Article  Google Scholar 

  15. 15.

    Belgacem B, Auclair C, Fedor MC, Brugnon D, Blanquet M, Tournilhac O, Gerbaud L (2013) A caregiver educational program improves quality of life and burden for cancer patients and their caregivers: a randomised clinical trial. Eur J Oncol Nurs 17(6):870–876

    Article  Google Scholar 

  16. 16.

    Shum NF, Lui YL, Law WL, Fong YTD (2014) A nurse-led psycho-education programme for Chinese carers of patients with colorectal cancer: Nga Fan Shum and colleagues report on a randomised controlled trial of the effectiveness of telephone support in Hong Kong. Cancer Nurs Pract 13(5):31–39

    Article  Google Scholar 

  17. 17.

    Bahrami M, Farzi S (2014) The effect of a supportive educational program based on COPE model on caring burden and quality of life in family caregivers of women with breast cancer. Iran J Nurs Midwifery Res 19(2):119

    PubMed  PubMed Central  Google Scholar 

  18. 18.

    Martín JM, Olano-Lizarraga M, Saracíbar-Razquin M (2016) The experience of family caregivers caring for a terminal patient at home: a research review. Int J Nurs Stud 64:1–12

    Article  Google Scholar 

  19. 19.

    Abdel-Razeq H, Attiga F, Mansour A (2015) Cancer care in Jordan. Hematology/Oncology and Stem Cell Therapy 8(2):64–70

    Article  Google Scholar 

  20. 20.

    Grant M et al (2013) Family caregiver burden, skills preparedness, and quality of life in non-small-cell lung cancer. In: Oncology nursing forum, vol 40. NIH Public Access, p 337

  21. 21.

    S. C. Reinhard, B. Given, N. H. Petlick, and A. Bemis, Supporting family caregivers in providing care, 2008

    Google Scholar 

  22. 22.

    Al-Daken L, Ahmad M (2018) The implementation of mindfulness-based interventions and educational interventions to support family caregivers of patients with cancer: a systematic review. Perspect Psychiatr Care 54(3):441–452

    Article  Google Scholar 

  23. 23.

    Porter LS, Keefe FJ, McBride CM, Pollak K, Fish L, Garst J (2002) Perceptions of patients' self-efficacy for managing pain and lung cancer symptoms: correspondence between patients and family caregivers. Pain 98(1):169–178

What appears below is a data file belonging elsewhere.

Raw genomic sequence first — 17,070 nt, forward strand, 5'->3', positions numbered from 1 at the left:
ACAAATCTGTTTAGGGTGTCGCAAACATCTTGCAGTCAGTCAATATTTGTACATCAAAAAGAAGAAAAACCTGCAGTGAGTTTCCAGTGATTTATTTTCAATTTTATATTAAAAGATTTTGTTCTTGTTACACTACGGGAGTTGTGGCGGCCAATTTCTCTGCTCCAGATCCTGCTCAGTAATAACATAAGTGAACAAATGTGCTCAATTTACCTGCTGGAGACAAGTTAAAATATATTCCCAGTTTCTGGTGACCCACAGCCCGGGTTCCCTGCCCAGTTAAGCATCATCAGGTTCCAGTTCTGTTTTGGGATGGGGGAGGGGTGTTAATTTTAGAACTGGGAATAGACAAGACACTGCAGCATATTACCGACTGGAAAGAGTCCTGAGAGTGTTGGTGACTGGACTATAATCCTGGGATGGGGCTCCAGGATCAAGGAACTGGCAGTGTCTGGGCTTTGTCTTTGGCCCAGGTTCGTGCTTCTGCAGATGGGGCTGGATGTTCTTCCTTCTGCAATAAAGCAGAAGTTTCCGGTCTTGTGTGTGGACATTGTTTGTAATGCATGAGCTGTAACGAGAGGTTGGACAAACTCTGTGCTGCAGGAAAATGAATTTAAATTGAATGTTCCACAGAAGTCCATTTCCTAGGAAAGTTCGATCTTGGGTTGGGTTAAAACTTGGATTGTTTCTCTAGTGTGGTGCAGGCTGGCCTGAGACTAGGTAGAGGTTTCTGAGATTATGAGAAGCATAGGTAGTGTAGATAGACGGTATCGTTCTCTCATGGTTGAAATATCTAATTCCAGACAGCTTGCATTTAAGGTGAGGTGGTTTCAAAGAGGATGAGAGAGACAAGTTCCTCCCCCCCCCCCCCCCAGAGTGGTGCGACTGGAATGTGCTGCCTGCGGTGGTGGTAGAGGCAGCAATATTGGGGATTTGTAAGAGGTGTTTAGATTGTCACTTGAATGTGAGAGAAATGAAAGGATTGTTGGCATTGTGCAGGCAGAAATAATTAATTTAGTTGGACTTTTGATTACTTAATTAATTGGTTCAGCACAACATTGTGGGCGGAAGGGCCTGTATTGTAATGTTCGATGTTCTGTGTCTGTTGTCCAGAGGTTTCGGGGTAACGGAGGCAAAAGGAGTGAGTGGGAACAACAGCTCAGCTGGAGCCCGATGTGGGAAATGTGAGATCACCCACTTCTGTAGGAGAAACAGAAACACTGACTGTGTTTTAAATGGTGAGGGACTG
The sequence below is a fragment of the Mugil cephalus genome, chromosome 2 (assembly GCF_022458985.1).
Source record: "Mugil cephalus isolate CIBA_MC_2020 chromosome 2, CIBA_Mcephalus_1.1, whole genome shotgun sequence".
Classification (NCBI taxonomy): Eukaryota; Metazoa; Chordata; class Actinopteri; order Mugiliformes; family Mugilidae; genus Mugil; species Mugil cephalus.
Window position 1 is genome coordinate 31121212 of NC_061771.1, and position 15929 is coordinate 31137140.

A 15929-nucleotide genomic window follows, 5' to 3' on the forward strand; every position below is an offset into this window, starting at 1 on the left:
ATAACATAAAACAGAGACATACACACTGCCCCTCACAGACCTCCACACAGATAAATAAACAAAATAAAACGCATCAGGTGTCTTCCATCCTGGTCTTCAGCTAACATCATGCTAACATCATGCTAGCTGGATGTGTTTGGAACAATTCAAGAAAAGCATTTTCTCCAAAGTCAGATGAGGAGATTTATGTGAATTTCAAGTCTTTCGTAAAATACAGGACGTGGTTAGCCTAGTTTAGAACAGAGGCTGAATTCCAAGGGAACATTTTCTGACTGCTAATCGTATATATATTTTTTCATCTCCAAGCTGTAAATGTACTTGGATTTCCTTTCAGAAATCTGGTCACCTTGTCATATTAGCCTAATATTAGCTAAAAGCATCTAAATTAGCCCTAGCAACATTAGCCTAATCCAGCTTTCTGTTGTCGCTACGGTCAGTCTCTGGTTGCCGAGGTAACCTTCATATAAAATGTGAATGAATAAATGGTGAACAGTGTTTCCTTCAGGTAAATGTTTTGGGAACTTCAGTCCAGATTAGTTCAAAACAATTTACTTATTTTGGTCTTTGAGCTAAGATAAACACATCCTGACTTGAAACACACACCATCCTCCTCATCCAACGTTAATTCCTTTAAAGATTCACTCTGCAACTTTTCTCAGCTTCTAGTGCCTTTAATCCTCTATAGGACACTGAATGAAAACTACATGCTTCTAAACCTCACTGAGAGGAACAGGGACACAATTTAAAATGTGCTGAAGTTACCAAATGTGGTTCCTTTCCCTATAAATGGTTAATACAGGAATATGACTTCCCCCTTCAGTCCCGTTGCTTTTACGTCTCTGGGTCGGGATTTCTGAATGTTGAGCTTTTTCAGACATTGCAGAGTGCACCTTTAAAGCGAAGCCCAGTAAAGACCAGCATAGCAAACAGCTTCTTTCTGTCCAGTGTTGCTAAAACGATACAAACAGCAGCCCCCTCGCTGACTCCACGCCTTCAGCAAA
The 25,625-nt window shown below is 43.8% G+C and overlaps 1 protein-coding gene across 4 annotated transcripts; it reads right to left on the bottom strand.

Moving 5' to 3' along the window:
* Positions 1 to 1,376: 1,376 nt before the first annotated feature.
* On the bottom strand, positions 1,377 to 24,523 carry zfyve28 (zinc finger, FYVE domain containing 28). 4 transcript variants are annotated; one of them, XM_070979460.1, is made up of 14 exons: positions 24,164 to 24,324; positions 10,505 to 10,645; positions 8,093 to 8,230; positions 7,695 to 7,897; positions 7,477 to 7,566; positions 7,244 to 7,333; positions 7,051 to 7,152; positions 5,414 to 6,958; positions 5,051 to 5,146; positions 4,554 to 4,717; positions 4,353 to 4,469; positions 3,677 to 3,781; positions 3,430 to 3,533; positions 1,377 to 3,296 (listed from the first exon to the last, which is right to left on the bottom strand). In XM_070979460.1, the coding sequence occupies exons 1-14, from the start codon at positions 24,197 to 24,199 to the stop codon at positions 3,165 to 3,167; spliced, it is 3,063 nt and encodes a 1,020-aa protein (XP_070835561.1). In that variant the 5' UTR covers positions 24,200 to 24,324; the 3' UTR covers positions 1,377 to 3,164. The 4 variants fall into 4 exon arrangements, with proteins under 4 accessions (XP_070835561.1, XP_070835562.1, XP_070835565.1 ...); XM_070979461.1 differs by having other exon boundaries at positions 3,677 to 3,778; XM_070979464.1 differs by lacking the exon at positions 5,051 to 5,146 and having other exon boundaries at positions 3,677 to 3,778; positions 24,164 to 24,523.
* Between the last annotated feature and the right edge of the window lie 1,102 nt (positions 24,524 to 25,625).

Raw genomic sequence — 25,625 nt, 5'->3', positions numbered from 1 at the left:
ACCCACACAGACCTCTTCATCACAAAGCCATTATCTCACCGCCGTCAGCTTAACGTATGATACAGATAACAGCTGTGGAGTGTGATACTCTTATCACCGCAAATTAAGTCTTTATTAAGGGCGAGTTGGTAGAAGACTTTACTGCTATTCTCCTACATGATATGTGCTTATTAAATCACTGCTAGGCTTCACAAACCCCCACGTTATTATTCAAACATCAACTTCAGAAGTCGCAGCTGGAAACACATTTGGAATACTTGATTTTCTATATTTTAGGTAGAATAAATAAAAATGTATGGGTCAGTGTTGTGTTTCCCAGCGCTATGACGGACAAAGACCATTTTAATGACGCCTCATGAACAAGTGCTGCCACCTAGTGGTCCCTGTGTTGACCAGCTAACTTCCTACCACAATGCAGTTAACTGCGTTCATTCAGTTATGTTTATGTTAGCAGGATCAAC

Article  Google Scholar 

  24. 24.

    Novak M, Guest C (1989) Application of a multidimensional caregiver burden inventory. The Gerontologist 29(6):798–803

    CAS  Article  Google Scholar 

  25. 25.

    Chou K-R, Jiann-Chyun L, Chu H (2002) The reliability and validity of the Chinese version of the caregiver burden inventory. Nurs Res 51(5):324–331

    Article  Google Scholar 

  26. 26.

    Kabat-Zinn J (2018) Meditation is not what you think: mindfulness and why it is so important, Hachette

  27. 27.

    Rayan A, Ahmad M (2016) Effectiveness of mindfulness-based interventions on quality of life and positive reappraisal coping among parents of children with autism spectrum disorder. Res Dev Disabil 55:185–196

    Article  Google Scholar 

  28. 28.

    St Charles L (2010) Mindfulness, self-compassion, self-efficacy, and locus of control: examining relationships between four distinct but theoretically related concepts

  29. 29.

    Liu H-Y, Huang L-H (2016) The relationship between family functioning and caregiving appraisal of dementia family caregivers: caregiving self-efficacy as a mediator. Aging Ment Health:1–10

  30. 30.

    van den Hurk D, Schellekens M, Molema J, Prins J, Speckens A, van der Drift M (2013) Feasibility and acceptability of mindfulness-based stress reduction (MBSR) in patients with lung cancer and their partners: a mixed-method pilot study. Pscyho-oncology 22:103

    Google Scholar 

  31. 31.

    van den Hurk DG, Schellekens MP, Molema J, Speckens AE, van der Drift MA (2015) Mindfulness-based stress reduction for lung cancer patients and their partners: results of a mixed methods pilot study. Palliat Med:0269216315572720